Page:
- Forward looking institutions are supporting and rewarding staff for innovative use of tech. for T&L.
- General state of play:
- BYOD (and bring your own skills) happening – like it or not! Needs increased personal responsibility for both device and skills.
- Students typically over confident – but only have narrow skill set
- Staff under-confident – but can ‘run with it’ with some encouragement
- Other points of interest:
- Institutional Audit Tool for DL: http://tinyurl.com/8n2dxjo
- Online course “professional online presence”
- WBL – supporting digital literacies of employers
- Lifting of restrictions on staff use of social media
- National drivers for DL in Wales
- JISC DL Programme: http://tinyurl.com/cn8khrf
Open education and sharing was one of the conference themes; lots of presentations on OERs and a stall from Open Nottingham; I briefly caught-up with Simon Wilkinson who leads the open-source ROGO assessment system. On the last day I chaired a workshop “Climbing the stairway to OER nirvana” – it was a fun workshop led by Chris Pegler, Suzanne Hardy, Alannah Fitzgerald, Frank Manista, and Joanna Wild .Different institutions are at different stages, but it feels like OER may be close to the ‘pivot point’ for mainstreaming. Ok the stairway our group drew had some flat landings and a trap door as well as stairs, so there is still a long way to go! However, judging from the number of presenters for this workshop and their combined energy and enthusiasm there is a great OER community to drive things forward.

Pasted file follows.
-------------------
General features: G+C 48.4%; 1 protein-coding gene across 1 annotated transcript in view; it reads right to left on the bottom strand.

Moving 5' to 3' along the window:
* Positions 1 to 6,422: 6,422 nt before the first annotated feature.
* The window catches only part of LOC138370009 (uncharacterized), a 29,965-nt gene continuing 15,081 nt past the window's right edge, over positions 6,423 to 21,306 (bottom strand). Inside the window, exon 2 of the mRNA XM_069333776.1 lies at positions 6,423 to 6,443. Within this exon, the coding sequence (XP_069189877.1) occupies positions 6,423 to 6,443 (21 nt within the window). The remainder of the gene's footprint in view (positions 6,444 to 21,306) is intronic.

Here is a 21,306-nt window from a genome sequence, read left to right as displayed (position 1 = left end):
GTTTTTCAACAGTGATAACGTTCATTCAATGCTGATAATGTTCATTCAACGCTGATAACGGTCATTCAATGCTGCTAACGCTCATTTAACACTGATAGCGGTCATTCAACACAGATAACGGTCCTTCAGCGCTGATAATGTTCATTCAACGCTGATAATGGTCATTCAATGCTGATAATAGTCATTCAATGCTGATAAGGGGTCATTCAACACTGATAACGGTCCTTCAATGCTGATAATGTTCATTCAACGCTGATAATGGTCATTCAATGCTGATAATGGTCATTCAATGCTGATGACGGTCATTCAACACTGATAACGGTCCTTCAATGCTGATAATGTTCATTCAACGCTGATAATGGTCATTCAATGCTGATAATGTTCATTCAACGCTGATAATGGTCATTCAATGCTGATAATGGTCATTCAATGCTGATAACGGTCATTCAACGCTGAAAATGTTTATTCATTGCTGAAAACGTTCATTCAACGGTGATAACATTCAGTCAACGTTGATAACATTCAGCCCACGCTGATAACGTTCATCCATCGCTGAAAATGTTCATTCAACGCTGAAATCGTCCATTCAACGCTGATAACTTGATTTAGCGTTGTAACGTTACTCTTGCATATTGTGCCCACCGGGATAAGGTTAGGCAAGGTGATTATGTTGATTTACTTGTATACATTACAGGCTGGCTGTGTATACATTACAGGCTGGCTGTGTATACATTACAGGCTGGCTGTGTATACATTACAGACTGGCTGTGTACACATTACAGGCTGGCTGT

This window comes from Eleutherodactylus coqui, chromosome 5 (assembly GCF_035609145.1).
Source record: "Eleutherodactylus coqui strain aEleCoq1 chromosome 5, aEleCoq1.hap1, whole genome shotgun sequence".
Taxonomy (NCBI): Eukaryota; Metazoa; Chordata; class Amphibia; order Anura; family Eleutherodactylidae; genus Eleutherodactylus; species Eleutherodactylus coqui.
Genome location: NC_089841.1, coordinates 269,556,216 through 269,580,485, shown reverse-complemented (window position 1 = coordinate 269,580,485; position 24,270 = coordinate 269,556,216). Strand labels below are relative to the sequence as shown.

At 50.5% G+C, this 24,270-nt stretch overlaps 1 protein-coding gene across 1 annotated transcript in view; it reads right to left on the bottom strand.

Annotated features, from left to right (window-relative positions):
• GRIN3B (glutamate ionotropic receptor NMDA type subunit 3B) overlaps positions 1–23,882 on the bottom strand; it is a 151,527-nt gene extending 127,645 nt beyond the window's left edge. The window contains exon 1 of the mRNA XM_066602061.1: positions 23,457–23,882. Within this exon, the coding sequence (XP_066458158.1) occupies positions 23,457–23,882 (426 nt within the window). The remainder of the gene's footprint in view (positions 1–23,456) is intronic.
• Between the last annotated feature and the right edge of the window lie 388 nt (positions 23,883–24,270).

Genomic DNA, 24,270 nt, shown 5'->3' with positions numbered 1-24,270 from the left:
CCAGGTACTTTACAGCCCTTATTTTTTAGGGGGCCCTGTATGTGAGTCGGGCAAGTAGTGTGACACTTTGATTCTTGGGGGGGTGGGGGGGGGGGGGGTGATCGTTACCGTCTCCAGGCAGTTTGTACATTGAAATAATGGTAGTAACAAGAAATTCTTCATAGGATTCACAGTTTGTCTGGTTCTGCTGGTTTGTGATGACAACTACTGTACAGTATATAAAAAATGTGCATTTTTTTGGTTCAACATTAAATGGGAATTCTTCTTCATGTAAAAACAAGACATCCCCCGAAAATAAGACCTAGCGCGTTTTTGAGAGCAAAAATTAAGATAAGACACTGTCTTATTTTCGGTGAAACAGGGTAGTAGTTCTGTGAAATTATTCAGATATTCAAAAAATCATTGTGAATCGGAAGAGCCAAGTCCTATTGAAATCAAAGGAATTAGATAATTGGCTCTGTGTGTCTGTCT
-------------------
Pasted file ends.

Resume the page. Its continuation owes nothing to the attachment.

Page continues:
Next years conference:
ALT-C 2013: 10-12th Sept, Nottingham (20th anniversary)
Call for papers: November 2012
David Kernohan of JISC writes about online distance learning: “To me, one of the enormous surprises regarding the Browne review of Higher Education funding was the complete absence of any mention of online or blended delivery.”
To that I’d add; the experience in the Netherlands when student fees increased was a dramatic increase in applications to their Open University. This was driven by younger applicants, where previously distance learning had been predominantly mature students / work based learners.
It is fairly safe to predict that as UK student fees increase more young people will likewise opt for cheaper distance learning, rather than traditional campus-based HE. Even, the more surprising that distance learning isn’t addressed in the Browne report.
English students might find distance learning cheaper than studying in Scotland or Wales, and definitely England 😉